As the top enabler of the country’s diplomacy, then the Foreign Minister of Sri Lanka, Mr. Lakshman Kadirgamar, called on the Prime Minister, Dr. Manmohan Singh in New Delhi on February 26, 2005. [ File Photo]

This vision remains relevant even today. In that spirit, we are pursuing inclusive and people-centric development in association with regional and global efforts. 

In the last decade, we have achieved rapid economic growth ensuring social justice for all. Today, Bangladesh is acknowledged as one of the fastest growing economies in the world. We have reduced poverty from 41.5% to 20% in the last 14 years. Our per capita income has tripled in just a decade. Bangladesh has fulfilled all criterions for graduating from LDC to a developing country. Bangladesh is ranked as world’s 5th best COVID resilient country, and South Asia’s best performer.

Last year, we inaugurated the self-funded ‘Padma Multi-purpose Bridge”. A few days ago, we started the first ever Metro Rail service in our capital. Soon, we shall complete the 3.2 kilometer Bangabandhu Sheikh Mujibur Rahman Tunnel under the river Karnaphuli in Chattogram, the first in South Asia. Several other mega-projects are in the pipeline which will bring about significant economic upliftment.

Our aspiration is to transform Bangladesh into a knowledge-based ‘Smart Bangladesh” by 2041 and a prosperous and climate-resilient delta by 2100. We hope to attain these goals by way of ensuring women empowerment, sustainable economic growth and creating opportunities for all.

The priorities of Sheikh Hasina Government are the following:

First, provide food, Second, provide cloths, Third, shelter and accommodation to all and no one should be left behind, Fourth, Education and Fifth, Healthcare to all. To achieve these goals, she promoted vehicles like Digital Bangladesh, innovation, foreign entrepreneurs and private initiatives in an atmosphere of regional peace, stability and security, and through connectivity. Bangladesh has become a hub of connectivity and looking forward to become a ‘Smart Bangladesh’.

When it comes to foreign policy, we have been pursuing neighbourhood diplomacy for amiable political relations with the South Asian neighbours alongside conducting a balancing act on strategic issues based on the philosophy of “shared prosperity”. I can name a few initiatives which speak of our commitment to the fulfilment of the philosophy.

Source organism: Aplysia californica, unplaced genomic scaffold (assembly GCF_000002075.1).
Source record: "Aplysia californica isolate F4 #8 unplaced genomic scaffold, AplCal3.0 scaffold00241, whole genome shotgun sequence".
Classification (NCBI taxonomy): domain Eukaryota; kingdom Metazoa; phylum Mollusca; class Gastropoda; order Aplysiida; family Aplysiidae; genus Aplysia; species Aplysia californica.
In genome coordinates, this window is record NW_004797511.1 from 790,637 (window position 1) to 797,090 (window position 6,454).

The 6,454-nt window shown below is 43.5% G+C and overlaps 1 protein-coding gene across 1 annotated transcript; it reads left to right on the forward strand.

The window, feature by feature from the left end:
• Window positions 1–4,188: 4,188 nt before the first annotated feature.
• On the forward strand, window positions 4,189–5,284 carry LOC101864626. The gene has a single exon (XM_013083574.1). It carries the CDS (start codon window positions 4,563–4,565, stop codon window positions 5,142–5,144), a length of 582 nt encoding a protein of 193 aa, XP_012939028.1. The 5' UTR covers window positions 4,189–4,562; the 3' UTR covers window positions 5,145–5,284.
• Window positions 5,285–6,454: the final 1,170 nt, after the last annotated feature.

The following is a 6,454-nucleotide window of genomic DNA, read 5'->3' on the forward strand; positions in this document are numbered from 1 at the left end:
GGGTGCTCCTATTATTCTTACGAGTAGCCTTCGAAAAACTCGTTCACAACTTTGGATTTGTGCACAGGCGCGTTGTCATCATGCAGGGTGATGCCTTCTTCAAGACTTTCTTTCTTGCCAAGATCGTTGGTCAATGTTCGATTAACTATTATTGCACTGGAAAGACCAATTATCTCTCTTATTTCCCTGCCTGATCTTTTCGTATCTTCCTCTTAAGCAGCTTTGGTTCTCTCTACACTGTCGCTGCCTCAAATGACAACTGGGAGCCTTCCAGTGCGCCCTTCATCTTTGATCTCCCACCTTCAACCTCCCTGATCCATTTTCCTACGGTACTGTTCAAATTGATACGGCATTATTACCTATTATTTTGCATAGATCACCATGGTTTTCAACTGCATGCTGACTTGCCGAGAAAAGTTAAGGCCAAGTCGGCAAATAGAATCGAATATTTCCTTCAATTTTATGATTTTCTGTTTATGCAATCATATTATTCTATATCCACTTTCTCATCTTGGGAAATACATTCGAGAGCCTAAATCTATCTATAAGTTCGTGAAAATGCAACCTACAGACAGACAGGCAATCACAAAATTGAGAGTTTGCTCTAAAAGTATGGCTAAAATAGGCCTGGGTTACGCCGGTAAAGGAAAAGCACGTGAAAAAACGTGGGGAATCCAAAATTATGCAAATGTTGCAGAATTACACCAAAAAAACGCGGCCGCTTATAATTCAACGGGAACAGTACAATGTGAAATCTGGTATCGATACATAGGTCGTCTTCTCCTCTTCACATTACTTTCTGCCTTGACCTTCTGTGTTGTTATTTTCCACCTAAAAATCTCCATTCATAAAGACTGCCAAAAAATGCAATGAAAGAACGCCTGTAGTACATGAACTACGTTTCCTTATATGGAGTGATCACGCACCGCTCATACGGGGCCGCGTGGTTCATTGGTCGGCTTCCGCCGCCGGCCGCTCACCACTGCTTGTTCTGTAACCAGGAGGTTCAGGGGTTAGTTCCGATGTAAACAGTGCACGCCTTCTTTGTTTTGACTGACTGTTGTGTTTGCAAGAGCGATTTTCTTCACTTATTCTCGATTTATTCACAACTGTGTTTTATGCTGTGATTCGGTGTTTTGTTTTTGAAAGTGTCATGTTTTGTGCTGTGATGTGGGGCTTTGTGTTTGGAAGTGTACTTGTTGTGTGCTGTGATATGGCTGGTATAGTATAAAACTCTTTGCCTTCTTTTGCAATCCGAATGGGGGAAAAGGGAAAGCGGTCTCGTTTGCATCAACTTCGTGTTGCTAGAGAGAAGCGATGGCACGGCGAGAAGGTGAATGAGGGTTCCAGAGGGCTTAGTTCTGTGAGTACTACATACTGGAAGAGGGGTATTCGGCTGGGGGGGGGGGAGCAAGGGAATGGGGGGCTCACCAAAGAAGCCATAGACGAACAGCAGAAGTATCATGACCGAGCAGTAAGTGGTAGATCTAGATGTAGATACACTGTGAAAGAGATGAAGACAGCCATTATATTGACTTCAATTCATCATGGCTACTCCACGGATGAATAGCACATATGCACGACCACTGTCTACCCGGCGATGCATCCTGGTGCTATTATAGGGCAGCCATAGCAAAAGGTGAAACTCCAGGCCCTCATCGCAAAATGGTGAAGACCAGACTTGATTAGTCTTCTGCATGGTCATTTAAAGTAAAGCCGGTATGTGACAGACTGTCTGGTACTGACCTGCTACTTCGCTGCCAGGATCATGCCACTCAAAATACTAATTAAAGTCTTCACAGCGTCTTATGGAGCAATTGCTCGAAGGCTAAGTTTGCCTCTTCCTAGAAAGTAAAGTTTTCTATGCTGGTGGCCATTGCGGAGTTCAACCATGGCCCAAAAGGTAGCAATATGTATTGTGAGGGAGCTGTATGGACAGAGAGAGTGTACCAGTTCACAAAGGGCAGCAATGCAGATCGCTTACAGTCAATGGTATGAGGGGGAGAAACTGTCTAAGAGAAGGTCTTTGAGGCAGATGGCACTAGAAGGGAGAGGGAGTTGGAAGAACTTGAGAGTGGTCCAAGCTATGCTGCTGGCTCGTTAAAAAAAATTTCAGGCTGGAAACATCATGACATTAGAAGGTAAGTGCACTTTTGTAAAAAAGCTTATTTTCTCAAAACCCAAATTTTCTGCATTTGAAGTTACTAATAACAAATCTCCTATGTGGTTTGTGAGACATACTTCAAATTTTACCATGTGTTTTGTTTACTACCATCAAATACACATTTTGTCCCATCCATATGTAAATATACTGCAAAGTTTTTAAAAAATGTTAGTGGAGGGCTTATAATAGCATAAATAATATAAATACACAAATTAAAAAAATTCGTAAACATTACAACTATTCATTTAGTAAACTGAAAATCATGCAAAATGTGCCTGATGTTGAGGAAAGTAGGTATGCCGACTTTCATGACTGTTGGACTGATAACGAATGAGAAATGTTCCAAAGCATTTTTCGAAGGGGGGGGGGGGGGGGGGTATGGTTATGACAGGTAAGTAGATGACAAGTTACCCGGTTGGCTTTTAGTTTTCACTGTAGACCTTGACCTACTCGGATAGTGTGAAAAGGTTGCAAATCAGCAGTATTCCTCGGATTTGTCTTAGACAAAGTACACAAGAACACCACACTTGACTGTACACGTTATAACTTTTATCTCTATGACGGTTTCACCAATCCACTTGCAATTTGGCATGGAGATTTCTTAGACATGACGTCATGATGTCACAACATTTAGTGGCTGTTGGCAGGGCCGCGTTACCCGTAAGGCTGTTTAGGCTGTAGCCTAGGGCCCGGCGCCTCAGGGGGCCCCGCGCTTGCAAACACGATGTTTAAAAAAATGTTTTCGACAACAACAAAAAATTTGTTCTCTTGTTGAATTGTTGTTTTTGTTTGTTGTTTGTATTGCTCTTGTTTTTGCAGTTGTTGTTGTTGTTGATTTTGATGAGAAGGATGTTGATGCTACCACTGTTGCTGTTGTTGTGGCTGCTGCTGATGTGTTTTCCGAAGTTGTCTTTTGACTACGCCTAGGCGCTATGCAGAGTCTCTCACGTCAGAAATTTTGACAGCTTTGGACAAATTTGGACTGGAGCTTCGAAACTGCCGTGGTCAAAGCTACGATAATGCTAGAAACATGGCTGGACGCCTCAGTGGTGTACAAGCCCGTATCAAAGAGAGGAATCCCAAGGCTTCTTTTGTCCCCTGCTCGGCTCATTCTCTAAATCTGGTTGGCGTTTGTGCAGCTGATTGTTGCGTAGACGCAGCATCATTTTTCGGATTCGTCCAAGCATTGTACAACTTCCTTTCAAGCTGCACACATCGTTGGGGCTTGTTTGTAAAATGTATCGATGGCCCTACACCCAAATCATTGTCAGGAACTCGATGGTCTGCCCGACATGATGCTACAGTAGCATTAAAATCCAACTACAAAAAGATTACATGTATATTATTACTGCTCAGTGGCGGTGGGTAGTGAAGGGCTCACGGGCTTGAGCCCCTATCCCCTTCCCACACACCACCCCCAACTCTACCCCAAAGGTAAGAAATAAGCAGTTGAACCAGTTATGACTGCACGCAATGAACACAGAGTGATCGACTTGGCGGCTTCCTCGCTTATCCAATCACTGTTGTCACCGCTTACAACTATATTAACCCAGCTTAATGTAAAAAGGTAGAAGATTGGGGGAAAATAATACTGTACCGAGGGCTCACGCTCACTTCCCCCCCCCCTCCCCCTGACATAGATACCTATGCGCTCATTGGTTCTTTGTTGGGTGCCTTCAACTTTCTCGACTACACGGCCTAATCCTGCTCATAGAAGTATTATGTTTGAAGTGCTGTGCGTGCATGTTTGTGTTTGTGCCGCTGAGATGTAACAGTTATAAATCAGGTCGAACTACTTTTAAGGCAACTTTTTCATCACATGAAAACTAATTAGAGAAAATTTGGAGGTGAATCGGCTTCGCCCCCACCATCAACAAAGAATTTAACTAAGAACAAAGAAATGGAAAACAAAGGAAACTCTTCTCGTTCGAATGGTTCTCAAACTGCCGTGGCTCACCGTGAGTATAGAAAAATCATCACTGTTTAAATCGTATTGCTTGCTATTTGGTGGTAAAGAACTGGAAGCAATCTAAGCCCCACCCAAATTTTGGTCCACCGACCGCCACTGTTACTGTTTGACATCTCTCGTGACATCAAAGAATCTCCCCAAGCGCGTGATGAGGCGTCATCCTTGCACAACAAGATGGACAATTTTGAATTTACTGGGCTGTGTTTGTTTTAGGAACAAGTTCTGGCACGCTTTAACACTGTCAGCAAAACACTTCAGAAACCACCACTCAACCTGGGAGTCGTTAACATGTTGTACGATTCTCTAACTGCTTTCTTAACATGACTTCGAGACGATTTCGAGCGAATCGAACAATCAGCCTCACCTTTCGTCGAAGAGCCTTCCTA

Bangladesh, within its limited resources, is always ready to stand by her neighbours in times of emergency-be it natural calamity, or pandemic or economic crisis. We despatched essential medicines, medical equipment and technical assistance to the Maldives, Nepal, Bhutan and India during the peak period of Covid-19 pandemic.

We had readily extended humanitarian assistance to Nepal when they faced the deadly earthquake back in 2015. Last year, we helped the earthquake victims of Afghanistan. Prior to that, we contributed to the fund raised by the United Nations for the people of Afghanistan.

Further, our assistance for the people of Sri Lanka with emergency medicines during the moment of crisis last year or the currency SWAP arrangement is the reflection of our commitment to our philosophy. These symbolic gestures were not about our capacity, pride or mere demonstration, rather it was purely about our sense of obligation to our neighbours. We strongly believe that shared prosperity comes with shared responsibility and development in a single country of a particular region may not sustain if others are not taken along.

In addition, we have resolved most of our critical issues with our neighbours peacefully through dialogue and discussion. For example, we have resolved our border demarcation problem with India, our maritime boundary with India and Myanmar, and also our water sharing with India peacefully through dialogue and discussion.

For an emerging region like South Asia, we need to devise certain policies and implement those in a sustainable manner. I would like to share some of my thoughts which could be explored in quest for our shared prosperity and inclusive development:

First of all, without regional peace and stability we would not be able to grow as aspired for. To that effect, our leaders in the region have to work closely on priority basis. We may have issues between neighbours but we have to transcend that to leave a legacy of harmony for our future generation so that a culture of peace and stability prevails in the region. We can vouch for it from our own experience. In Bangladesh, we are sheltering 1.1 million forcibly displaced Myanmar nationals. If remains unresolved, it has the potential to jeopardise the entire security architecture of South Asia. So, here the neighbourhood should support us for their own interests.

Second, we need to revitalize our regional platforms and properly implement our initiatives taken under BIMSTEC and IORA. We are happy that BIMSTEC is progressing better, but we should endeavour to make it move always like a rolling machine.

Third, we need to focus on regional trade and investment. Countries in South Asia had implemented trade liberalization within the framework of SAFTA but in a limited scale. Bangladesh is in the process of concluding Preferential Trade Agreement/Free Trade Agreement with several of its South Asian peers. We have already concluded PTA with Bhutan; are at an advanced stage of negotiations for PTA with Sri Lanka and discussions for PTA with Nepal are on. In the same spirit, Bangladesh is about to start negotiations on Comprehensive Economic Partnership Agreement (CEPA) with India.